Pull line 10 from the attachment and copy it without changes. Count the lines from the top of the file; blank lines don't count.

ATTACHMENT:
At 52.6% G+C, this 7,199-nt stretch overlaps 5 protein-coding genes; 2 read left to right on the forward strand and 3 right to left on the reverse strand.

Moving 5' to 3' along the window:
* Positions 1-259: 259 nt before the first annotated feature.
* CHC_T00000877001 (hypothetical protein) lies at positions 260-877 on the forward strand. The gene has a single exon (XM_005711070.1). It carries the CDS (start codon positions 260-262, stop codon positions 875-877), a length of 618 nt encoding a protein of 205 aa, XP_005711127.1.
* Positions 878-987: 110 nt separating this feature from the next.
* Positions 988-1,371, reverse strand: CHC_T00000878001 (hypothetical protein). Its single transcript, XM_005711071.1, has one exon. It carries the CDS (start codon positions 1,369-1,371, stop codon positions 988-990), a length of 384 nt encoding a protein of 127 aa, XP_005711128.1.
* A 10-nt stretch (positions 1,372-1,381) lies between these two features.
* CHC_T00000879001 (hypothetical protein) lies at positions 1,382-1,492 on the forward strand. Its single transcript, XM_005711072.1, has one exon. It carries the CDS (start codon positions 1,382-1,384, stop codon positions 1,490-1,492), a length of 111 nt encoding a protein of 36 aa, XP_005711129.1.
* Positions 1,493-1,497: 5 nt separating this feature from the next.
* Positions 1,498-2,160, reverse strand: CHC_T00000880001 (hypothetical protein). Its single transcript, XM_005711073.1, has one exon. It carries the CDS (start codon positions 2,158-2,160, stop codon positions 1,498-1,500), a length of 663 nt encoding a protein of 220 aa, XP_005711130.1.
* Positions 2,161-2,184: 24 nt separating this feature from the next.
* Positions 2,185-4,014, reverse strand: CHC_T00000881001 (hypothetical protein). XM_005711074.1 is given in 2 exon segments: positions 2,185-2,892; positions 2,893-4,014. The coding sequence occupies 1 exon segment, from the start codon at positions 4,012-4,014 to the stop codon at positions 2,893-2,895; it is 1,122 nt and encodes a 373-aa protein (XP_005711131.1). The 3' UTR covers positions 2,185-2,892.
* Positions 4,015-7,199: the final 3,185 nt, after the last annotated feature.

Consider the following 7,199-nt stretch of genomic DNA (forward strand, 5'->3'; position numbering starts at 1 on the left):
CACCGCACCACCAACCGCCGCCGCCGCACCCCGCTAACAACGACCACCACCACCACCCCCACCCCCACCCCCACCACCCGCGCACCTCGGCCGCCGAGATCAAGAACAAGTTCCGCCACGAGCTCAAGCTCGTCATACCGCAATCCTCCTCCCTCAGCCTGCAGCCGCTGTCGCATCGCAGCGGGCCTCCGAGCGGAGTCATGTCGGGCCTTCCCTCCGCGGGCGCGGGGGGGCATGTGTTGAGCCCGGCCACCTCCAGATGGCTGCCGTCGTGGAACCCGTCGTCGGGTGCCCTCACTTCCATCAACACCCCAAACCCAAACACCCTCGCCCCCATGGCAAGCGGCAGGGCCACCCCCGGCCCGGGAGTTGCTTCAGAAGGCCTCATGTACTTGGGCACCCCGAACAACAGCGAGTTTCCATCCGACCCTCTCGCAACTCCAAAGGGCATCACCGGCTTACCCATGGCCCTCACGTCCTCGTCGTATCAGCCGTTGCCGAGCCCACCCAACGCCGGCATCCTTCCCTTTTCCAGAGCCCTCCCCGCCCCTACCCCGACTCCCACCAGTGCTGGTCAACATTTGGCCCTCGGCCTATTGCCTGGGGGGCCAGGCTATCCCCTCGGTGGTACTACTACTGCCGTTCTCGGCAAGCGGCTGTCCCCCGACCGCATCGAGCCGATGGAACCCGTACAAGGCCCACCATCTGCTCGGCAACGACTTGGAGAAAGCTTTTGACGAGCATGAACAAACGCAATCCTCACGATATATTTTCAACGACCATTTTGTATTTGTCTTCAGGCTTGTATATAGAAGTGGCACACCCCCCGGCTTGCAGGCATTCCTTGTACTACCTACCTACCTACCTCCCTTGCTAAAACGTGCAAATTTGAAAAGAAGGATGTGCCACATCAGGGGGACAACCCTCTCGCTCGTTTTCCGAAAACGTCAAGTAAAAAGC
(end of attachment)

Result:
* Positions 1,498-2,160, reverse strand: CHC_T00000880001 (hypothetical protein). Its single transcript, XM_005711073.1, has one exon. It carries the CDS (start codon positions 2,158-2,160, stop codon positions 1,498-1,500), a length of 663 nt encoding a protein of 220 aa, XP_005711130.1.